Search Advertising and Information Discovery: Are Consumers Averse to Sponsored Messages?
74 Pages Posted: 24 Aug 2019 Last revised: 15 Feb 2020
Date Written: February 10, 2020
We analyze a large-scale field experiment conducted on a US search engine in which 3.3 million users were randomized into seeing more, or less prominent advertising. Our data rejects that users are, overall, averse to search advertising targeted to them. At the margin, users prefer the search engine with higher level of advertising. The usage of the search engine (in terms of number of searches, and number of sessions) is higher among users who see higher levels of advertising, relative to the control group. This difference in usage persists even after the experimental treatment ends. The increase in usage is larger for users on the margin who, in the past, typed a competing search engine's name in the search query and navigated away from our focal search engine. On the supply side, higher level of advertising increases traffic to newer websites. Consumers also respond more positively to advertising when local businesses in their state create new websites. Quantitatively, the experimental treatment of a higher level of advertising increases ad clicks which leads to between 4.3% to 14.6% increase in search engine revenue.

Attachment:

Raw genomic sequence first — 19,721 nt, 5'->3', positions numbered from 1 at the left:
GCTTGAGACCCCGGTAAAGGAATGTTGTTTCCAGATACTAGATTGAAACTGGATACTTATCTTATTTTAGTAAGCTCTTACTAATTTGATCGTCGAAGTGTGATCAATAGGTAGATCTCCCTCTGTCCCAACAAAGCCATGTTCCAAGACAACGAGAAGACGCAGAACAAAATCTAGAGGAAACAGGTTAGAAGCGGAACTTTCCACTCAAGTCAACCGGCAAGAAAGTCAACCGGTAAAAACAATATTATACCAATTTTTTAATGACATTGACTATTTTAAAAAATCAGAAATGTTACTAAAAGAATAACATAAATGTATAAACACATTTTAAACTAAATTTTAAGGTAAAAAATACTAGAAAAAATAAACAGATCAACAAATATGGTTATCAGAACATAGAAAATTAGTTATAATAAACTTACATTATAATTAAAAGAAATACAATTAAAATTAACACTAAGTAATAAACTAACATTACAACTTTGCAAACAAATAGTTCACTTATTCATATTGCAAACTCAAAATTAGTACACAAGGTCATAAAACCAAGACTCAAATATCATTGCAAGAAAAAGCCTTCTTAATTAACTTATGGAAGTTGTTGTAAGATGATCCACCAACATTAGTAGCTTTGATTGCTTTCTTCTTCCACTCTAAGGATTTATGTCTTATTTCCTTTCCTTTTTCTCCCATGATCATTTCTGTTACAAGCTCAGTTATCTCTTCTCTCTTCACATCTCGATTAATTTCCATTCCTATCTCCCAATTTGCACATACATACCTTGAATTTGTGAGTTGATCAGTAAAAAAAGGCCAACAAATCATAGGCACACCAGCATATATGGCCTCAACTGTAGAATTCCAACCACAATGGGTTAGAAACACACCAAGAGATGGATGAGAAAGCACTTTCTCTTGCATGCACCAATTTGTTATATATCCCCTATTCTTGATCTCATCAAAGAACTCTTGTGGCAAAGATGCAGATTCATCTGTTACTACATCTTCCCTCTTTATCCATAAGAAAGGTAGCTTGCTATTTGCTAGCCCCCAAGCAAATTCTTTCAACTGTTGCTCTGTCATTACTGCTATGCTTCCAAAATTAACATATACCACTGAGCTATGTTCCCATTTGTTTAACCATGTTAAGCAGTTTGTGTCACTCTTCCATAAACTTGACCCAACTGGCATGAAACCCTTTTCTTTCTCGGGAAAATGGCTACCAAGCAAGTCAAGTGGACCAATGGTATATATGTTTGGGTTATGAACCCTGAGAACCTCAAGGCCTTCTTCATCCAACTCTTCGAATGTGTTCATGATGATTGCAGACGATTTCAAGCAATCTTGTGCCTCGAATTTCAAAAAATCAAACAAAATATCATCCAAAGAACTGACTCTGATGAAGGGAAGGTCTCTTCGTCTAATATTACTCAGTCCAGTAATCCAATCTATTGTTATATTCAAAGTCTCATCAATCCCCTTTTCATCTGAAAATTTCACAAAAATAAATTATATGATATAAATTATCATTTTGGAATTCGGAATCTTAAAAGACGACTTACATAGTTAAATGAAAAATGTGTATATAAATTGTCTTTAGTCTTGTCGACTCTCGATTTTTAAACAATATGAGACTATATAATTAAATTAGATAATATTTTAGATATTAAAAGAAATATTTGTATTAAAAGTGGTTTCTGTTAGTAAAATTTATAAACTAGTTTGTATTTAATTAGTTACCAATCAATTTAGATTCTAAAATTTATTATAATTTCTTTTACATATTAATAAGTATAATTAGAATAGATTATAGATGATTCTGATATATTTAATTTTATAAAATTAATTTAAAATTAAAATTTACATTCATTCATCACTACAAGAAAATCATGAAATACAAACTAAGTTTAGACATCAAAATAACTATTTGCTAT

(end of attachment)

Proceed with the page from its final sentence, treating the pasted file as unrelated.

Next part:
Taken together, patterns in our data are consistent with an equilibrium in which advertising compensates for important information gaps in organic listings: it conveys relevant new information, which is unknown to the search engine, and therefore missed by the organic listings algorithm. Viewing search ads, at the margin we study, makes consumers better off on average.
Keywords: search advertising, search engine, marketing, economics
JEL Classification: M37, D83, L10
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